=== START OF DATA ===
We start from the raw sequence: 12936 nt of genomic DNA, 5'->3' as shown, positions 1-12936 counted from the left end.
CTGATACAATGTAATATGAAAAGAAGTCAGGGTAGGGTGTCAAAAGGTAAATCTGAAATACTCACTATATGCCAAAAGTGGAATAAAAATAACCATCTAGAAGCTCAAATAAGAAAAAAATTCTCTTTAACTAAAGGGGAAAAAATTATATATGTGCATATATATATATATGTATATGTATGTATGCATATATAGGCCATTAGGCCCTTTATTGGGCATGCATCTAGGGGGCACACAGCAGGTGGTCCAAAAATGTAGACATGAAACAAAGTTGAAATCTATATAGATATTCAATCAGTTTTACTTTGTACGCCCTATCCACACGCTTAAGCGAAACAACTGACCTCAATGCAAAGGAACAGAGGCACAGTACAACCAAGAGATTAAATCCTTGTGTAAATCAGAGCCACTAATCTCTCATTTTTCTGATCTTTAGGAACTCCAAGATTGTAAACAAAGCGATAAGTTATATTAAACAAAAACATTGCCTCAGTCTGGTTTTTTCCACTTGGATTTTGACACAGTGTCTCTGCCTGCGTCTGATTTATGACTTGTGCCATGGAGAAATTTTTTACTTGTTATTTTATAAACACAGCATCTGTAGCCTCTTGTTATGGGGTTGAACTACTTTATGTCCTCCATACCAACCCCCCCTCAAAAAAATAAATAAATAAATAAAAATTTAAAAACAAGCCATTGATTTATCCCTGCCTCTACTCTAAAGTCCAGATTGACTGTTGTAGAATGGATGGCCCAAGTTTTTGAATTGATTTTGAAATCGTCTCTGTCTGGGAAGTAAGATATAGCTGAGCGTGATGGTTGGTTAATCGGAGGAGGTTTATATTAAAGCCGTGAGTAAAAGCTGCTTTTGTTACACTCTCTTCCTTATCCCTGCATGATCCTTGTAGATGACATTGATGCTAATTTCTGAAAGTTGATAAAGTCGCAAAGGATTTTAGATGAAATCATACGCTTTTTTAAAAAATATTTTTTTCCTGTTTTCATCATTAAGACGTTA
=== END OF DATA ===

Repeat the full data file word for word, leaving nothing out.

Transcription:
We start from the raw sequence: 12936 nt of genomic DNA, 5'->3' as shown, positions 1-12936 counted from the left end.
CTGATACAATGTAATATGAAAAGAAGTCAGGGTAGGGTGTCAAAAGGTAAATCTGAAATACTCACTATATGCCAAAAGTGGAATAAAAATAACCATCTAGAAGCTCAAATAAGAAAAAAATTCTCTTTAACTAAAGGGGAAAAAATTATATATGTGCATATATATATATATGTATATGTATGTATGCATATATAGGCCATTAGGCCCTTTATTGGGCATGCATCTAGGGGGCACACAGCAGGTGGTCCAAAAATGTAGACATGAAACAAAGTTGAAATCTATATAGATATTCAATCAGTTTTACTTTGTACGCCCTATCCACACGCTTAAGCGAAACAACTGACCTCAATGCAAAGGAACAGAGGCACAGTACAACCAAGAGATTAAATCCTTGTGTAAATCAGAGCCACTAATCTCTCATTTTTCTGATCTTTAGGAACTCCAAGATTGTAAACAAAGCGATAAGTTATATTAAACAAAAACATTGCCTCAGTCTGGTTTTTTCCACTTGGATTTTGACACAGTGTCTCTGCCTGCGTCTGATTTATGACTTGTGCCATGGAGAAATTTTTTACTTGTTATTTTATAAACACAGCATCTGTAGCCTCTTGTTATGGGGTTGAACTACTTTATGTCCTCCATACCAACCCCCCCTCAAAAAAATAAATAAATAAATAAAAATTTAAAAACAAGCCATTGATTTATCCCTGCCTCTACTCTAAAGTCCAGATTGACTGTTGTAGAATGGATGGCCCAAGTTTTTGAATTGATTTTGAAATCGTCTCTGTCTGGGAAGTAAGATATAGCTGAGCGTGATGGTTGGTTAATCGGAGGAGGTTTATATTAAAGCCGTGAGTAAAAGCTGCTTTTGTTACACTCTCTTCCTTATCCCTGCATGATCCTTGTAGATGACATTGATGCTAATTTCTGAAAGTTGATAAAGTCGCAAAGGATTTTAGATGAAATCATACGCTTTTTTAAAAAATATTTTTTTCCTGTTTTCATCATTAAGACGTTA